2. How much Morey-ball stays in place? The Rockets have, for years now, been known as a team that focuses on isolation ball and three point shooting. Coach Silas claims there will be more of the same philosophy implemented, but the dramatic reshaping of the roster suggests a more traditional and versatile strategy going forward. Harden-ball was ugly, but it worked. Rockets fans may be in store for a more exciting product if the coaching mindset has in fact shifted.

3. Where will James Harden land? Who knows. If I had my way, I'd go for a Denver trade with Jamal Murray and Michael Porter Jr. in return.


It's pretty much impossible to tell at this point. This is certainly not the roster that will end the season together. I'd say between all of the change that has already happened and has yet to, I don't see the Rockets higher than a 6th seed, if that.

Most Popular

SportsMap Emails
Are Awesome

Listen Live

The Astros will look to bounce back after a tough week. Photo by Abbie Parr/Getty Images.

After a 6-3 record to start the season, the Houston Astros had a tumultuous week to say the least. They were swept by the Tigers, lost 2 of 3 games to the Seattle Mariners and placed five players on the COVID injured list.

The Tigers' new manager AJ Hinch returned to Minute Maid Park for the first time since the Astros let him go after the cheating scandal in early 2020.

The Tigers swept the Astros and outscored them 20-8 over their three matchups.

Before the 3rd game of the series, the Astros found out they would be without five players on their active roster. Jose Altuve, Alex Bregman, Yordan Alvarez, Martin Maldonado and Robel Garcia were all placed on the COVID-19 injury reserved list.

"It's hard on the team but you have to carry on. The show must go on," manager Dusty Baker said. "And it went on today with some younger players we have here."

Garrett Stubbs, Taylor Jones and Abraham Toro were called up as well as Alex De Goti and Ronnie Dawson who made their major league debuts last week.

The Tigers were able to score runs early on Zack Greinke, Lance McCullers and Jake Odorizzi (who made his Astros debut) and none of these starters lasted more than five innings in the outings.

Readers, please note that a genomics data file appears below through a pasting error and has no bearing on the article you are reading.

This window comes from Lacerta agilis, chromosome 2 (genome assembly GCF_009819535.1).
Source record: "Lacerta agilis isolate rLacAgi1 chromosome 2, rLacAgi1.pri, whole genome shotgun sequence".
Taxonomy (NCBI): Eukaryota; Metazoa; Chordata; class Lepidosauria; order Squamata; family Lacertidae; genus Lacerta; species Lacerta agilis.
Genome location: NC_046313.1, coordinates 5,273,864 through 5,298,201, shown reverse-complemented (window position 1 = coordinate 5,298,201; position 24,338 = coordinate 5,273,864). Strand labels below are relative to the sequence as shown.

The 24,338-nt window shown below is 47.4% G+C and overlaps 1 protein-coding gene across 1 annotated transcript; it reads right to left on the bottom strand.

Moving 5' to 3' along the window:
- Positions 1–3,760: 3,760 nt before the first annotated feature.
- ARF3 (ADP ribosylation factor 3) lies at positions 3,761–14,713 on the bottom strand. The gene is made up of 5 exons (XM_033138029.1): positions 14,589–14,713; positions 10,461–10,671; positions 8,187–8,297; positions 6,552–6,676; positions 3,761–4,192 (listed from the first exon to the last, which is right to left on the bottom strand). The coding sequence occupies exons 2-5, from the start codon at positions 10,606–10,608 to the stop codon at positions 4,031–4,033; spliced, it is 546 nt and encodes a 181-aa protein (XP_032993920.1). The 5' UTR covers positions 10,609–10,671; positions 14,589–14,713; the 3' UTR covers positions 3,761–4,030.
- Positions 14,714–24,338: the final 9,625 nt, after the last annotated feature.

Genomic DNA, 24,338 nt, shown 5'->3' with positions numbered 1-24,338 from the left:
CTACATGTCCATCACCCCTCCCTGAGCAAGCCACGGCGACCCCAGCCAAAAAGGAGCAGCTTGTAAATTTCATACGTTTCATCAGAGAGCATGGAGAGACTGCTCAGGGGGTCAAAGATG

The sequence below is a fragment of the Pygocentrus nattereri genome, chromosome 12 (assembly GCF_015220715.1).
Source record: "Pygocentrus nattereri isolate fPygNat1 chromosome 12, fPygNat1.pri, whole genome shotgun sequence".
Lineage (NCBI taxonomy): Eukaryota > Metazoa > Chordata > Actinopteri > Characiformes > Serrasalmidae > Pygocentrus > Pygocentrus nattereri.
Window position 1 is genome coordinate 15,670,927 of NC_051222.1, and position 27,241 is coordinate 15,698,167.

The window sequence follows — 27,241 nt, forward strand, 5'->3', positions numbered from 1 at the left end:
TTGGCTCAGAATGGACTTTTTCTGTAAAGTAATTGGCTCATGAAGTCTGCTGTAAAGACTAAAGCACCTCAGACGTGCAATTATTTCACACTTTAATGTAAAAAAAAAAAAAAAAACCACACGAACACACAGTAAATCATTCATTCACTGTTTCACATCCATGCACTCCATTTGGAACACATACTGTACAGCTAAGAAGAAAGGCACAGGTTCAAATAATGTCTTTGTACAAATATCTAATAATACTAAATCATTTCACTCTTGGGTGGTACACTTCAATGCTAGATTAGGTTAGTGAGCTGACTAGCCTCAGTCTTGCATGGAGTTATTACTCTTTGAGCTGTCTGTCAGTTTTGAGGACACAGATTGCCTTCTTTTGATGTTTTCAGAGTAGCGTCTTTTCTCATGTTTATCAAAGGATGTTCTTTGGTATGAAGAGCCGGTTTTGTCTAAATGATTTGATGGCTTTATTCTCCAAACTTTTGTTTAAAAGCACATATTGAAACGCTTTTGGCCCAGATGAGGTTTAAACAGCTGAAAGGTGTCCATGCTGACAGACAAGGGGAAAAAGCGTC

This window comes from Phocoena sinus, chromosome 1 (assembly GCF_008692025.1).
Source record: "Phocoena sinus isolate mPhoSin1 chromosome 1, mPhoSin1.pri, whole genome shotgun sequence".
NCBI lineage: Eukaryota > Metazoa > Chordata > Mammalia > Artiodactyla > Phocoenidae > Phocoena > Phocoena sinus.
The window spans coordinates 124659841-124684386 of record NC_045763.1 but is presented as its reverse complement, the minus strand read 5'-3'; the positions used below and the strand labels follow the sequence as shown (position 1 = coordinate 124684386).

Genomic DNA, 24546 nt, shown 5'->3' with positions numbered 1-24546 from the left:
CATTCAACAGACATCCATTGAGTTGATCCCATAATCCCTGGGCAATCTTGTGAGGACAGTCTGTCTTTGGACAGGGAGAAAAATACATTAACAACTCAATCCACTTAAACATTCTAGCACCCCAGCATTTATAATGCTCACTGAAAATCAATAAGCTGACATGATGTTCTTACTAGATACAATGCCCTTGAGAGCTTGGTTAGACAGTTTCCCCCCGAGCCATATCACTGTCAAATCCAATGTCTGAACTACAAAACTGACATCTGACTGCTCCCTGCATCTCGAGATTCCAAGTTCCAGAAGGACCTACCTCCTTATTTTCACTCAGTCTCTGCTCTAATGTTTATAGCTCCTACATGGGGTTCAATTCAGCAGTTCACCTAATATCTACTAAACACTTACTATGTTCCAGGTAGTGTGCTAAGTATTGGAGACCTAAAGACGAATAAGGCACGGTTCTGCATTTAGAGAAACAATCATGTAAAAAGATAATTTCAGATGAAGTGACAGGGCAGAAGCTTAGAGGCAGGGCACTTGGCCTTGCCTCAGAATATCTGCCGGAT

Yuli Gurriel was the one Astros bright spot against the Tigers as he had 7 hits and drove in 2 runs. He is still continuing to hit the ball consistently as he finished the series with a .429 batting average.

After a 1-5 home stand the Astros looked to bounce back on the road against the division leading Seattle Mariners (you read that correctly).

Friday night proved to be the Astros' best offensive performance since their home opener on April 8th against the A's.

They scored five runs on Yusei Kikuchi through 7 innings behind good hitting from Aledmys Diaz, Chas McCormick and De Goti who drove in two runs on his first major league hit.

The Astros had a 5-2 lead at this point, but Seattle was able to score 4 unanswered to win the game.

Bryan Abreu, Blake Taylor and Ryne Stanek were credited with those four runs.

Ryan Pressly tried to clean up the bottom of the 9th inning after Stanek put the first two batters on base. His effort was unsuccessfully as Ty France hit a game-ending single that scored J.P. Crawford from second to secure a Mariners victory.

Saturday was the best game of the week for the Astros as they finally broke their six-game losing streak.

After failing to pitch more than five innings on Monday against the Tigers, Zack Greinke threw eight shutout innings with 91 pitches.

He struck out six batters and gave up only 4 hits.

"That's what aces do," Astros manager Dusty Baker said. "Guys like (Greinke) ... they stop the bleeding and we're about bled out."

Greinke finished the game with 2,705 career strikeouts. He is now third amongst active players in strikeouts behind Max Scherzer and Justin Verlander.

Ryan Pressly got some redemption too as he threw a perfect 9th inning giving him his first save of the year.

The Astros won this game 1-0 as Taylor Jones drove in the game's only run with an RBI single.

Sunday's game ended the Astros week with a whimper, as the Mariners bested Houston 7-2.

Jake Odorizzi got off to a good start, but he gave up three hits and was pulled after Mitch Haniger's fifth-inning triple made it a 3-2 lead over the Astros.

Odorizzi is now (0-2) with a 10.57 ERA after two starts with the Astros.

Houston's offensive woes continued Sunday, as Aledmys Díaz had their only hit, an RBI double in the second inning that fell in when outfielder José Marmolejos lost the ball in the sun.

"It's tough to take when you only got one hit and the one hit we got was lost in the sun," Baker said.

UP NEXT: The Astros (7-8) will finish their road trip with a two game series against the Rockies who have the worst record in the league (4-12) before starting an eight-game homestead.

SportsMap Emails
Are Awesome